Springer Online Journal Archives 1860-2000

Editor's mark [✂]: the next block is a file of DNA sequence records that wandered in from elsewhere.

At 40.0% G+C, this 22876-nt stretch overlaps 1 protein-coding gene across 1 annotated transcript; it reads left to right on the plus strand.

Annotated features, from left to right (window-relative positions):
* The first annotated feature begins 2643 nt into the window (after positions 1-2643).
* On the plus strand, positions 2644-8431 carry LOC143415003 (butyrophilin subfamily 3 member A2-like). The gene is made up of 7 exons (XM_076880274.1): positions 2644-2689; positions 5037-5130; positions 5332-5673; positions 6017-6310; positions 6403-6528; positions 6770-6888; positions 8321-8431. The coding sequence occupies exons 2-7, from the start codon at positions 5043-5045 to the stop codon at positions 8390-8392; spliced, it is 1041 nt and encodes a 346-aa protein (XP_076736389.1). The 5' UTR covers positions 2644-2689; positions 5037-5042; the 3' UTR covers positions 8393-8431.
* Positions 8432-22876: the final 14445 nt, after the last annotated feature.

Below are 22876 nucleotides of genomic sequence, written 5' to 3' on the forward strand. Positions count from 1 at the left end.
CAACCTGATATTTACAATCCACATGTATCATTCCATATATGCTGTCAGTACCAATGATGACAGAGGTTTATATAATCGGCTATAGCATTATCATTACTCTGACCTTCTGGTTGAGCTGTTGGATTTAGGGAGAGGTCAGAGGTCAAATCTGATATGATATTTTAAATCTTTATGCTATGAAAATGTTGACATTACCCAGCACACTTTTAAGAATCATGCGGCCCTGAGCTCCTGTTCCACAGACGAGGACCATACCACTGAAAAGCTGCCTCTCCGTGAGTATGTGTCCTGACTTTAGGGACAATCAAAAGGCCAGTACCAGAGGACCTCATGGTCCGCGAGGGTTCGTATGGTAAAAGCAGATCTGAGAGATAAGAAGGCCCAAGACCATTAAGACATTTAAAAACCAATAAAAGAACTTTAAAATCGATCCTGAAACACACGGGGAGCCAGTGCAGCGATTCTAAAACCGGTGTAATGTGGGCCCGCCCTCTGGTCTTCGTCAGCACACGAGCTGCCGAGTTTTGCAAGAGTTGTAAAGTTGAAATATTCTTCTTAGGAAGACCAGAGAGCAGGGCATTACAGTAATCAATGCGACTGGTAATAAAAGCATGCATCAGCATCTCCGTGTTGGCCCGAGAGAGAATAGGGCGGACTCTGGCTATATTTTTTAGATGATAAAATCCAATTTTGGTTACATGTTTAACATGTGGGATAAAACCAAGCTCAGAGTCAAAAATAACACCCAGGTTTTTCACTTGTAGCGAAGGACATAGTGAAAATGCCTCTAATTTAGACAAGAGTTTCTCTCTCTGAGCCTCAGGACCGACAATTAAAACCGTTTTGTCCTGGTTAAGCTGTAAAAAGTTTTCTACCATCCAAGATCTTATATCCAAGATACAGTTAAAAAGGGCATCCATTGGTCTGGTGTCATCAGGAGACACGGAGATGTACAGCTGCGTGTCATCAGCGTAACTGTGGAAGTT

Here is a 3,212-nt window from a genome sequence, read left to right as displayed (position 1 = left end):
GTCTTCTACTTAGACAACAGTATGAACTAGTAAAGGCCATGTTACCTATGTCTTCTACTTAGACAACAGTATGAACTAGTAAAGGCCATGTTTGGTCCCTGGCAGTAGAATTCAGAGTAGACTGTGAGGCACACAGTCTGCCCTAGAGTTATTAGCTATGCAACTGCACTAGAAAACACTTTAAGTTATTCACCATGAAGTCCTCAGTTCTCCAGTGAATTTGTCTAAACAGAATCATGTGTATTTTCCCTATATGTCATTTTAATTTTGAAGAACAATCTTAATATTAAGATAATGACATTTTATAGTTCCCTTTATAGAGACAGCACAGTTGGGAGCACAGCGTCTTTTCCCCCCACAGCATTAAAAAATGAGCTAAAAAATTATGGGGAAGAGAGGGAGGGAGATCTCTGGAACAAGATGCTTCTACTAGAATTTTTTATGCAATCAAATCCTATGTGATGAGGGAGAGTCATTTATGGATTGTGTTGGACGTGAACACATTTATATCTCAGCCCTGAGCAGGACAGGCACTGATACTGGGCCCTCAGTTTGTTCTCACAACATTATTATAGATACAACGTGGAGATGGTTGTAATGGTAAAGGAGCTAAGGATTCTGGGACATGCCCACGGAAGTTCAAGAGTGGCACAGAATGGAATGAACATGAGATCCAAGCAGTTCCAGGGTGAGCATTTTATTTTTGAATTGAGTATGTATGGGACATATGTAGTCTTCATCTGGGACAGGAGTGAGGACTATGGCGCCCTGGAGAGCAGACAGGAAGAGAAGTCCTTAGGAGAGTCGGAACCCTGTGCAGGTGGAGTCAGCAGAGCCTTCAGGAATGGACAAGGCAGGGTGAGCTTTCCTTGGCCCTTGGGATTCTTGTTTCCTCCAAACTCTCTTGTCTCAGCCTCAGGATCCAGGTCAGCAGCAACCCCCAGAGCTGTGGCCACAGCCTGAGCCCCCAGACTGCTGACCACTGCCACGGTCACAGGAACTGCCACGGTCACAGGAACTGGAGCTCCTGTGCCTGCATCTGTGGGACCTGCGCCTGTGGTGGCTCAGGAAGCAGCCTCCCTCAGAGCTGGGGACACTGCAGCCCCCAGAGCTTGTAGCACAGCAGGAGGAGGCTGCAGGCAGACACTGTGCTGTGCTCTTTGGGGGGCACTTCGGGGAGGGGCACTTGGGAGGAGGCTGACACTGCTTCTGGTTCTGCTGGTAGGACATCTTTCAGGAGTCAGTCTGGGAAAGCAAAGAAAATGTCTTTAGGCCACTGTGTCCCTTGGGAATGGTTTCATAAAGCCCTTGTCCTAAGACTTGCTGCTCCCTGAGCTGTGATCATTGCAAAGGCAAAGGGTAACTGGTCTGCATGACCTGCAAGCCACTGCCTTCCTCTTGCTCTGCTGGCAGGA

Abstract In microbiological studies various methods are employed to estimate fractions from paired counts of organisms. When the fraction (second count divided by first count) is constant among the paired counts, the maximum likelihood estimate is the ratio of the arithmetic means. In many practical applications this fraction may however not be constant, but vary substantially between pairs of counts. We discuss a statistical method that estimates the distribution of the fraction from pairs of counts, to allow for this variation. Four real data sets (concerning viability for growth and infection, recovery of a detection method, and removal in a treatment process) are analyzed by this method. Often, pairs of counts are not determined in the same physical sample, but the first count is made in one sample, and the second count in a second sample. We provide parametric models to deal with such a situation: the desired fraction is still estimated as a binomial probability, but the model includes sampling effects. This approach also allows for analysis of two distinct cases: paired observations, where the counts “before” and “after” are related in some way to each other, and unpaired observations, where they are not. The four models for separate samples: paired or unpaired observations, and binomial probability fixed or variable, are used to analyze the removal data. It is concluded that this approach of statistical analysis of fractions is more appropriate than often used calculations based on the ratio between the (geometric) means “before” and “after”. The implications for risk analysis are briefly discussed.
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